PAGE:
Numerical optimization of targeted delivery of charged nanoparticles to the ostiomeatal complex for treatment of rhinosinusitis.

Xi J, Yuan JE, Si XA, Hasbany J - Int J Nanomedicine (2015)

Point-release position and particle deposition.Notes: (A) Selection of point-release position using an inverse method and (B) the resultant particle surface deposition without electric guidance. Particles that deposit in the sinus are traced back to their initial-release position. Particles introduced from the rectangle have more chances to enter the sinus. The area of the rectangle is fixed at 5.25 mm2, while the width and length (a × b) can change. An extremely low fraction of inhaled particles (0.1%) deposits in the sinus.
© Copyright Policy
Related In: Results  -  Collection

License
Show All Figures
getmorefigures.php?uid=PMC4525801&req=5

f3-ijn-10-4847: Point-release position and particle deposition.Notes: (A) Selection of point-release position using an inverse method and (B) the resultant particle surface deposition without electric guidance. Particles that deposit in the sinus are traced back to their initial-release position. Particles introduced from the rectangle have more chances to enter the sinus. The area of the rectangle is fixed at 5.25 mm2, while the width and length (a × b) can change. An extremely low fraction of inhaled particles (0.1%) deposits in the sinus.
Mentions: This section explains how design variables and their design spaces were selected. The particle size of the initial design was selected as 20 nm based on its high charge/mass ratio and high sensitivity to electric or magnetic controls. A slow inhalation rate (0.1 m/s) was chosen so that particles can have sufficient time to respond to the electric guidance. The layout of the electrodes was devised to minimize drug waste in regions other than the target. In particular, the selection of the point-release position and electromagnetic field is detailed in Figures 3 and 4, respectively.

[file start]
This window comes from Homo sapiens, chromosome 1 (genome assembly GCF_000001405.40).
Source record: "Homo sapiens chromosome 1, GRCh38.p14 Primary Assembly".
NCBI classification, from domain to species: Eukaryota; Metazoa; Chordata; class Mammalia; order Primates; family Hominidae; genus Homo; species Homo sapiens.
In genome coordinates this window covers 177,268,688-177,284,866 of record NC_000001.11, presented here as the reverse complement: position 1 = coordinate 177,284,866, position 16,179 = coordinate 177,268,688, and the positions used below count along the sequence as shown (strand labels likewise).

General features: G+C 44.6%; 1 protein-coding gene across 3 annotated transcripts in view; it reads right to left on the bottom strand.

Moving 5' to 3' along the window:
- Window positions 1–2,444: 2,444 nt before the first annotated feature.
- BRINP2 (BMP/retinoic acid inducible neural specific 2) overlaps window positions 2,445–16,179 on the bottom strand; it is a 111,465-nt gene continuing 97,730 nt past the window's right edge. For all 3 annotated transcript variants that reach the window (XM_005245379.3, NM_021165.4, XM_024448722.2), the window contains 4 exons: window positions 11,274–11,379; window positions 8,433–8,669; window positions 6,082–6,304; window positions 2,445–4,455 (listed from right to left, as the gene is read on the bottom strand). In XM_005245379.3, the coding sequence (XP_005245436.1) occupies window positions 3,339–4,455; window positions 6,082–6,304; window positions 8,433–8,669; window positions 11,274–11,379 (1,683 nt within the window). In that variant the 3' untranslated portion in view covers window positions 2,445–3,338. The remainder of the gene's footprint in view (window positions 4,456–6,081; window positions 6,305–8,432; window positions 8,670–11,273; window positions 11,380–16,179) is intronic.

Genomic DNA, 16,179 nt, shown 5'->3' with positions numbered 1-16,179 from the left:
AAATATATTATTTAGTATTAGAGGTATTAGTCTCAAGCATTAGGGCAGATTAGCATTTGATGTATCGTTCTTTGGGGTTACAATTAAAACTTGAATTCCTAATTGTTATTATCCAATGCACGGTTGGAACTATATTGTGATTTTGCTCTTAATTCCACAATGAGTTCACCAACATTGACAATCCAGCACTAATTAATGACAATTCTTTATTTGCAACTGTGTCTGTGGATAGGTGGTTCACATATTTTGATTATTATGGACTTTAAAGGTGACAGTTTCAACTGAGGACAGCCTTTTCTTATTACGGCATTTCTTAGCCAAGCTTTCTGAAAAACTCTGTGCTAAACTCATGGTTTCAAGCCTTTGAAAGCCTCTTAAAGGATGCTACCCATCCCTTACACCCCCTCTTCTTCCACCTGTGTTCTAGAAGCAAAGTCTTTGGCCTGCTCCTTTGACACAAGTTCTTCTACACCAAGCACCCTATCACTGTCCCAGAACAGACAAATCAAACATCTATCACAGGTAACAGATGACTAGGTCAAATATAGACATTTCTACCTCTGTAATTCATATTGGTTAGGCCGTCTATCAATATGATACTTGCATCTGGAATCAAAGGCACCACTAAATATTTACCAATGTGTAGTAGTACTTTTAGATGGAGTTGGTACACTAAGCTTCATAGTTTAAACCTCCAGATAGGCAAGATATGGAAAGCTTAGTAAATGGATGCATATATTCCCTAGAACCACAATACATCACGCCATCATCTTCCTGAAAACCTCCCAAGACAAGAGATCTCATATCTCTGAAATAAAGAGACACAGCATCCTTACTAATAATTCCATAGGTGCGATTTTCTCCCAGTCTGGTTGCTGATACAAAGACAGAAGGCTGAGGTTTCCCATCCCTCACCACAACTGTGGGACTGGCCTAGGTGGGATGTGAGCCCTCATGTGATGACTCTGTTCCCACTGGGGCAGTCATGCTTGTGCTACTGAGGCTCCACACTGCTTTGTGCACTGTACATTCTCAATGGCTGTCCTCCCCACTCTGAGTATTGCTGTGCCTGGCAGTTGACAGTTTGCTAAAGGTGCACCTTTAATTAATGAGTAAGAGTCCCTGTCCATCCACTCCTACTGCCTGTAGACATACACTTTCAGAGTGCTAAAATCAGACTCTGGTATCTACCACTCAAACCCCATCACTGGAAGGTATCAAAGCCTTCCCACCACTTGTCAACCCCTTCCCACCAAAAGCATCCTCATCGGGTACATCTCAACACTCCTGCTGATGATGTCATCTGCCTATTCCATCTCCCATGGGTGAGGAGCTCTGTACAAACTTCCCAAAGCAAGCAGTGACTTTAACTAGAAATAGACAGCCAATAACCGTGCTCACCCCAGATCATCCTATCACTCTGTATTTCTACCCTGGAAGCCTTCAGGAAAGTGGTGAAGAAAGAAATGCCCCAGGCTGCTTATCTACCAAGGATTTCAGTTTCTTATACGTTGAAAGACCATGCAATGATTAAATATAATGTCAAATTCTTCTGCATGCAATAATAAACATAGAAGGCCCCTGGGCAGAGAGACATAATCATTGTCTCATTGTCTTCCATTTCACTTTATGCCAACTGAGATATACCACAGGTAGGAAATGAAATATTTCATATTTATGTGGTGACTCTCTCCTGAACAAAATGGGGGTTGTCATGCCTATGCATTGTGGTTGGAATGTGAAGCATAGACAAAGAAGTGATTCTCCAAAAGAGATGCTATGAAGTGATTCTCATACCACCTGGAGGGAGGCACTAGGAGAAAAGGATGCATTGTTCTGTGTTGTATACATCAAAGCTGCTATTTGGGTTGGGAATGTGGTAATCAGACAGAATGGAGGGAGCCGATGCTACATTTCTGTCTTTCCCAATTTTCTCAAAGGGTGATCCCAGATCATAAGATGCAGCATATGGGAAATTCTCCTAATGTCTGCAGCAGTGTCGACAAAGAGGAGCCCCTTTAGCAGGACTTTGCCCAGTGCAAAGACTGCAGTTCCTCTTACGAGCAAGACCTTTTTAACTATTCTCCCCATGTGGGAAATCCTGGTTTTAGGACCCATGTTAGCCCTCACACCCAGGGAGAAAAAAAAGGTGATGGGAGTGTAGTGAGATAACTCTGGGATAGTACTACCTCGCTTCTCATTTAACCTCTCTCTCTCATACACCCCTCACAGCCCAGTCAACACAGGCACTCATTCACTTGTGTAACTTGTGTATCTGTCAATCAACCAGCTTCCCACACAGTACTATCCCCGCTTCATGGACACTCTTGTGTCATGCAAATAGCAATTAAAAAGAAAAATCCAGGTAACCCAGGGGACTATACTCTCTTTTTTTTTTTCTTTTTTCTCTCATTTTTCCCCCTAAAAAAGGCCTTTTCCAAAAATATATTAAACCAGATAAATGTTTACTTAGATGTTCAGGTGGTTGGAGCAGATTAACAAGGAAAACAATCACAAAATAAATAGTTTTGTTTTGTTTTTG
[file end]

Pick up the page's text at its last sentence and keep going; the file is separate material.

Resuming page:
Bottom Line: Through the synthesis of electric guidance and point drug release, the new delivery system eliminated particle deposition in the nasal valve and turbinate regions and significantly enhanced the OMC doses.The OMC dose increased from 45.0% in the baseline model to 72.4% in the optimized system.The optimization framework developed in this study can be easily adapted for the delivery of drugs to other sites in the nose such as the ethmoid sinus and olfactory region.

View Article: PubMed Central - PubMed

Affiliation: School of Engineering and Technology, Central Michigan University, Mount Pleasant, MI, USA.

ABSTRACT

Background: Despite the prevalence of rhinosinusitis that affects 10%-15% of the population, current inhalation therapy shows limited efficacy. Standard devices deliver <5% of the drugs to the sinuses due to the complexity of nose structure, secluded location of the sinus, poor ventilation, and lack of control of particle motions inside the nasal cavity.

Methods: An electric-guided delivery system was developed to guide charged particles to the ostiomeatal complex (OMC). Its performance was numerically assessed in an MRI-based nose-sinus model. Key design variables related to the delivery device, drug particles, and patient breathing were determined using sensitivity analysis. A two-stage optimization of design variables was conducted to obtain the best performance of the delivery system using the Nelder-Mead algorithm.

Results and discussion: The OMC delivery system exhibited high sensitivity to the applied electric field and electrostatic charges carried by the particles. Through the synthesis of electric guidance and point drug release, the new delivery system eliminated particle deposition in the nasal valve and turbinate regions and significantly enhanced the OMC doses. An OMC delivery efficiency of 72.4% was obtained with the optimized design, which is one order of magnitude higher than the standard nasal devices. Moreover, optimization is imperative to achieve a sound delivery protocol because of the large number of design variables. The OMC dose increased from 45.0% in the baseline model to 72.4% in the optimized system. The optimization framework developed in this study can be easily adapted for the delivery of drugs to other sites in the nose such as the ethmoid sinus and olfactory region.

No MeSH data available.


Related in: MedlinePlus